Émile Durkheim[edit]

Main article: Émile Durkheim

Émile Durkheim (1858–1917) is credited as having been the first professor to successfully establish the field of sociology, institutionalizing a department of sociology at the Université de Bordeaux in the 1890s.[9] While his works deal with a number of subjects, including suicide, the family, social structures, and social institutions, a large part of his work deals with the sociology of knowledge.

While publishing short articles on the subject earlier in his career (for example the essay De quelques formes primitives de classification written in 1902 with Marcel Mauss), Durkheim's definitive statement concerning the sociology of knowledge comes in his 1912 magnum opus The Elementary Forms of Religious Life. This book has as its goal not only the elucidation of the social origins and function of religion, but also the social origins and impact of society on language and logical thought. Durkheim worked largely out of a Kantian framework and sought to understand how the concepts and categories of logical thought could arise out of social life. He argued, for example, that the categories of space and time were not a priori. Rather, the category of space depends on a society's social grouping and geographical use of space, and a group's social rhythm that determines our understanding of time.[10] In this Durkheim sought to combine elements of rationalism and empiricism, arguing that certain aspects of logical thought common to all humans did exist, but that they were products of collective life (thus contradicting the tabula rasa empiricist understanding whereby categories are acquired by individual experience alone), and that they were not universal a priori truths (as Kant argued) since the content of the categories differed from society to society.[11]

Another key elements to Durkheim's theory of knowledge is his concept of représentations collectives (collective representations), which is outlined in The Elementary Forms of the Religious Life. Représentations collectives are the symbols and images that come to represent the ideas, beliefs, and values elaborated by a collectivity and are not reducible to individual constituents. They can include words, slogans, ideas, or any number of material items that can serve as a symbol, such as a cross, a rock, a temple, a feather etc. As Durkheim elaborates, représentations collectives are created through intense social interaction and are products of collective activity. As such these representations have the particular, and somewhat contradictory, aspect that they exist externally to the individual (since they are created and controlled not by the individual but by society as a whole), and yet simultaneously within each individual of the society (by virtue of that individual's participation within society).[12]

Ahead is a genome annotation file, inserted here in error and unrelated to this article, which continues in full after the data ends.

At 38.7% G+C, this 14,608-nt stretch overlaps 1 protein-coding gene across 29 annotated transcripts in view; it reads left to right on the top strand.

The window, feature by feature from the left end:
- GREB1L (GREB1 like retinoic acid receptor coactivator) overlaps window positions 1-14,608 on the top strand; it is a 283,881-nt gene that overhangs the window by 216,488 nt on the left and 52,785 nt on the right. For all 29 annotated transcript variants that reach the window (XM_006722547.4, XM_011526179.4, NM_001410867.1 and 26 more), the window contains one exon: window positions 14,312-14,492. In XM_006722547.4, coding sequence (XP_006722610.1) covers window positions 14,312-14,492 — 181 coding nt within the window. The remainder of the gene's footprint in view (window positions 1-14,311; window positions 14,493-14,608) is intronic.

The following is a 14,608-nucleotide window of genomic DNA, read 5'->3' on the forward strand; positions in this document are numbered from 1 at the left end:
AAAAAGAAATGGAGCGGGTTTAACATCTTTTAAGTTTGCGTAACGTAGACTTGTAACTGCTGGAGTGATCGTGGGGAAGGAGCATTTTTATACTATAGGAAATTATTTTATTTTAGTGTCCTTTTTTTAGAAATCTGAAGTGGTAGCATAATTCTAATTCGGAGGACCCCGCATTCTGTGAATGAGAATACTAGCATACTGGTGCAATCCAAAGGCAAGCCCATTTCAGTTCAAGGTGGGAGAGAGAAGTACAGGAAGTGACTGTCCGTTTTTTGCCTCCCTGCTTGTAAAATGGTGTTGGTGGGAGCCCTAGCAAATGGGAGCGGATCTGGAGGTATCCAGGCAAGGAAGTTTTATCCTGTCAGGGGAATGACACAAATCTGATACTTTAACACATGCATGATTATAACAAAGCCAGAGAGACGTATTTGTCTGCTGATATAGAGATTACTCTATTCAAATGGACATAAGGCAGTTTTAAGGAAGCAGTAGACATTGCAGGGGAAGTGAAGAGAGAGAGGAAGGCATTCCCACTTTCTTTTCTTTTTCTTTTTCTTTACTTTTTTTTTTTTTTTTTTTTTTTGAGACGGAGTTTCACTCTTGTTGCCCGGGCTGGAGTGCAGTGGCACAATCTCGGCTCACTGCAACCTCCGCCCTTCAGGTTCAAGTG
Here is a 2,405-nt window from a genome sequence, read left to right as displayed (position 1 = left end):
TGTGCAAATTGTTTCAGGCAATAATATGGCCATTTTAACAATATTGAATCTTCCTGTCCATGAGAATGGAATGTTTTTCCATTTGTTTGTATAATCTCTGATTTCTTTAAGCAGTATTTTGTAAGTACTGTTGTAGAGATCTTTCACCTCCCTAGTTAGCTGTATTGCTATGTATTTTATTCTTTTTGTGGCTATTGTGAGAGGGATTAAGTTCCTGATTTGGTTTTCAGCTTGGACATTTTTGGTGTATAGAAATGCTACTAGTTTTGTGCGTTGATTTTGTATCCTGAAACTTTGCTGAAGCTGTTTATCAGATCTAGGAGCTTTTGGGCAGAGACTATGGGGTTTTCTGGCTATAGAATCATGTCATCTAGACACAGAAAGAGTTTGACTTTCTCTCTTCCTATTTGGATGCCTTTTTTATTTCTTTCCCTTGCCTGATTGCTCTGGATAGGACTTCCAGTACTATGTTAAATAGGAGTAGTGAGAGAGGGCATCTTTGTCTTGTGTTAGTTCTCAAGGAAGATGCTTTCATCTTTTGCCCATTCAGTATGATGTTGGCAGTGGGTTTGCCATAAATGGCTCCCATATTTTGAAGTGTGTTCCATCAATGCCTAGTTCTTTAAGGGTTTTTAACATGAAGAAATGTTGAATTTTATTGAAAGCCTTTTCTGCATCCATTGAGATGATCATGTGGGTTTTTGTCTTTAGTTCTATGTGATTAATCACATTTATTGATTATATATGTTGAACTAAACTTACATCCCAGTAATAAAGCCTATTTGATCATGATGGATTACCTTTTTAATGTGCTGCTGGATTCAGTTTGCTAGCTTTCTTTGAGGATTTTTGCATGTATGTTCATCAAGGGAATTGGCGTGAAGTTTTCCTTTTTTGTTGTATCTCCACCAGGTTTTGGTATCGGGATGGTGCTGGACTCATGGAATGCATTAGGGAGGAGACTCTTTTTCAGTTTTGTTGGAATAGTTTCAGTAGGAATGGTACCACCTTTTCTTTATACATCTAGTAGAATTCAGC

Arguably the most important "représentation collective" is language, which according to Durkheim is a product of collective action. And because language is a collective action, language contains within it a history of accumulated knowledge and experience that no individual would be capable of creating on their own. As Durkheim says, 'représentations collectives', and language in particular:

"add to that which we can learn by our own personal experience all that wisdom and science which the group has accumulated in the course of centuries. Thinking by concepts, is not merely seeing reality on its most general side, but it is projecting a light upon the sensation which illuminates it, penetrates it and transforms it."[13]

As such, language, as a social product, literally structures and shapes our experience of reality, an idea developed by later French philosophers, such as Michel Foucault.

Karl Mannheim[edit]

Main article: Karl Mannheim

The German political philosophers Karl Marx (1818–1883) and Friedrich Engels (1820–1895) argued in Die deutsche Ideologie (1846, German Ideology) and elsewhere that people's ideologies, including their social and political beliefs and opinions, are rooted in their class interests, and more broadly in the social and economic circumstances in which they live:

"It is men, who in developing their material inter-course, change, along with this their real existence, their thinking and the products of their thinking. Being is not determined by consciousness, but consciousness by being" (Marx-Engels Gesamtausgabe 1/5).

Under the influence of this doctrine, and of Phenomenology, the Hungarian-born German sociologist Karl Mannheim (1893–1947) gave impetus to the growth of the sociology of knowledge with his Ideologie und Utopie (1929, translated and extended in 1936 as Ideology and Utopia), although the term had been introduced five years earlier by the co-founder of the movement, the German philosopher, phenomenologist and social theorist Max Scheler (1874–1928), in Versuche zu einer Soziologie des Wissens (1924, Attempts at a Sociology of Knowledge).

Mannheim feared that this interpretation could be seen to claim that all knowledge and beliefs are the products of socio-political forces since this form of relativism is self-defeating (if it is true, then it too is merely a product of socio-political forces and has no claim to truth and no persuasive force). Mannheim believed that relativism was a strange mixture of modern and ancient beliefs in that it contained within itself a belief in an absolute truth which was true for all times and places (the ancient view most often associated with Plato) and condemned other truth claims because they could not achieve this level of objectivity (an idea gleaned from Marx). Mannheim sought to escape this problem with the idea of 'relationism'. This is the idea that certain things are true only in certain times and places (a view influenced by pragmatism) however, this does not make them less true. Mannheim felt that a stratum of free-floating intellectuals (who he claimed were only loosely anchored to the class structure of society) could most perfectly realize this form of truth by creating a "dynamic synthesis" of the ideologies of other groups.